Flexible Seating Tips for the High School Classroom

Updated: Oct 28, 2018



My current classroom setup is unconventional for most high school classrooms - there are three square tables across the back of the room, long tables against each side wall, a couch with three armchairs up front, and more long tables behind the couch. (Click HERE to see my classroom setup taking shape…)


Flexible seating is all the rage in elementary schools lately, and is sloooooowly trickling up to the middle and high school levels. I have done extensive research as to the benefits of flexible seating options in a classroom for both students and teachers.


[In fact, I even made a handy dandy Flexible Seating Infographic that hangs in my classroom and that I hand out to parents on Back To School Night… Woohoo research nerd!]


One thing I know about teenagers is that if you give them an inch, they’ll take your car for a joyride all over town. Let’s chalk it all up to hormones and learning how to be in their own skin, shall we?



I had my concerns over how this flexible seating arrangement would work out in regards to classroom management, productivity, and general classroom cleanliness. After a great deal of research and some good ol’ teacher’s intuition, here are my 4 tips for successful flexible seating in a high school classroom…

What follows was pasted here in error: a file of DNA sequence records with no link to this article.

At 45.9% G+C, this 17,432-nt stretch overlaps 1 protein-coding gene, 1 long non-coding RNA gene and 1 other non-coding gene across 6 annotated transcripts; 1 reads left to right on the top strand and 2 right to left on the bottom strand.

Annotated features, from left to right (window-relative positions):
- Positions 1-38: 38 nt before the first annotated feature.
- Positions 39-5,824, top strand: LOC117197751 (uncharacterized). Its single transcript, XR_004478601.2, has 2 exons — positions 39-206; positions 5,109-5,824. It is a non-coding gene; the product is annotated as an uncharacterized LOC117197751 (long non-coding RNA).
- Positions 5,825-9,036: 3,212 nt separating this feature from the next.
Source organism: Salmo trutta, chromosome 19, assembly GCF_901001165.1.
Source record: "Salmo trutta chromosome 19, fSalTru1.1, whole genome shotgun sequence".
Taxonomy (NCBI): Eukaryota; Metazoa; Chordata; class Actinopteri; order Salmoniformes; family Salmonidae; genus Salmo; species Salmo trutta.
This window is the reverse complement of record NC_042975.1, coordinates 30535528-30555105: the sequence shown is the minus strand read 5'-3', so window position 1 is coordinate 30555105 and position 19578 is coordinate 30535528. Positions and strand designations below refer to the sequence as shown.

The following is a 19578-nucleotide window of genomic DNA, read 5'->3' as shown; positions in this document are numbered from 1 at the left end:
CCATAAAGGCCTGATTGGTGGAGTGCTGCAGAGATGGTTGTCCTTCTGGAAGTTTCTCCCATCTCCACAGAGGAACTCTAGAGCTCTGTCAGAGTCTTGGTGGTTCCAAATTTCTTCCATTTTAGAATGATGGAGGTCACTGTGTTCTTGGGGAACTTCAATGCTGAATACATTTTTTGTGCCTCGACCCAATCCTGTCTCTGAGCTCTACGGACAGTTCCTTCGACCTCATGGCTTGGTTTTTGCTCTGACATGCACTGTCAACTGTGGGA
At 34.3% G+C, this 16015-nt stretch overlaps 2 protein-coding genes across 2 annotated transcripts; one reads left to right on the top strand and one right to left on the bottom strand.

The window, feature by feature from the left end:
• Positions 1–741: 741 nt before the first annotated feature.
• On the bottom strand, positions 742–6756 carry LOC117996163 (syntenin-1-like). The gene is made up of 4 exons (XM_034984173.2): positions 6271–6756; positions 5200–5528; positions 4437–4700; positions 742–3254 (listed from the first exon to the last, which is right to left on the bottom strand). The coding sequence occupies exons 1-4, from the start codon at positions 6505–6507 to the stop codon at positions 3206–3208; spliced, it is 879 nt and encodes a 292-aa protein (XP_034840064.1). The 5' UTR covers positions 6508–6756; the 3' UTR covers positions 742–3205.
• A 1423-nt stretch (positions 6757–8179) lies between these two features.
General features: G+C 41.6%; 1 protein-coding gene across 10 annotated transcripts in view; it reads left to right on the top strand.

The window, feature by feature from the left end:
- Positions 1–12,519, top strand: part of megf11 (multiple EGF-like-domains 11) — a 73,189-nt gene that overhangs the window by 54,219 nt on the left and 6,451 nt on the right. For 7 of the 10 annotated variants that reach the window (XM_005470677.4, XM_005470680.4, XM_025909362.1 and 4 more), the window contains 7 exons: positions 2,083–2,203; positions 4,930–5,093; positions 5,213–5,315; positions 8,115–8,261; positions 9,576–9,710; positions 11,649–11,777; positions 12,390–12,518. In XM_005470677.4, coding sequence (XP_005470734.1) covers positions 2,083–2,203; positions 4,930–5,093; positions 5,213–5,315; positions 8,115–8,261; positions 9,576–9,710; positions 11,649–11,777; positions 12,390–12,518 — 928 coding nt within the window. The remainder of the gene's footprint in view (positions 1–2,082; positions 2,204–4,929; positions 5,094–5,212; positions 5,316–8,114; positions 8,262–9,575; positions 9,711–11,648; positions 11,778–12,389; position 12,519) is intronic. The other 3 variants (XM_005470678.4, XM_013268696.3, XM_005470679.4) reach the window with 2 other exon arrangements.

1. Spend the first few days of class observing your new students.

During the first 4 days of class I allowed students to choose their own seats, and I blatantly told them that I was watching them to see who they could and couldn’t handle sitting near. And then I watched… Sure, I had to move a couple of kids who couldn’t keep it together, but their choices and behaviors were very telling and by the end of day 4 I had a very clear idea of how students needed to be placed.


2. Group students according to your observations, as well as seating areas in your room, and make your “seating chart.”

The way the numbers worked out with my classes, I ended up with 6 groups of 5-7 students. Since each of the seating areas in my classroom has a name (of course they do…) I posted the names on the board, then put a small card with the names in each student group next to its respective seating area.


3. Rotate groups around seating areas on a regular basis.

My biggest rationale behind flexible seating in my classroom is that students will have the opportunity to discover where and how they learn and work best, so seating groups will be rotating around seating areas weekly.


4. Designate time at the end of EACH CLASS to clean up.

At first, it was the last 5 minutes of class, and I had to circulate around the room and prompt students to put chairs and stools back where they found them, to pick up their trash, and to make sure they had gathered all of their belongings (so many water bottles left behind!). Now, I stop us about 2 minutes before class gets out and simply ask them to “reset the room.” With a few exceptions here and there, my students are pretty well trained and take pride in leaving our room better than they found it.


I am POSITIVE that as this year goes on I will discover more and more things that work (and things that don’t).


PLEASE comment below with tips and tricks that work for you in your classroom! Share the wealth of experience!

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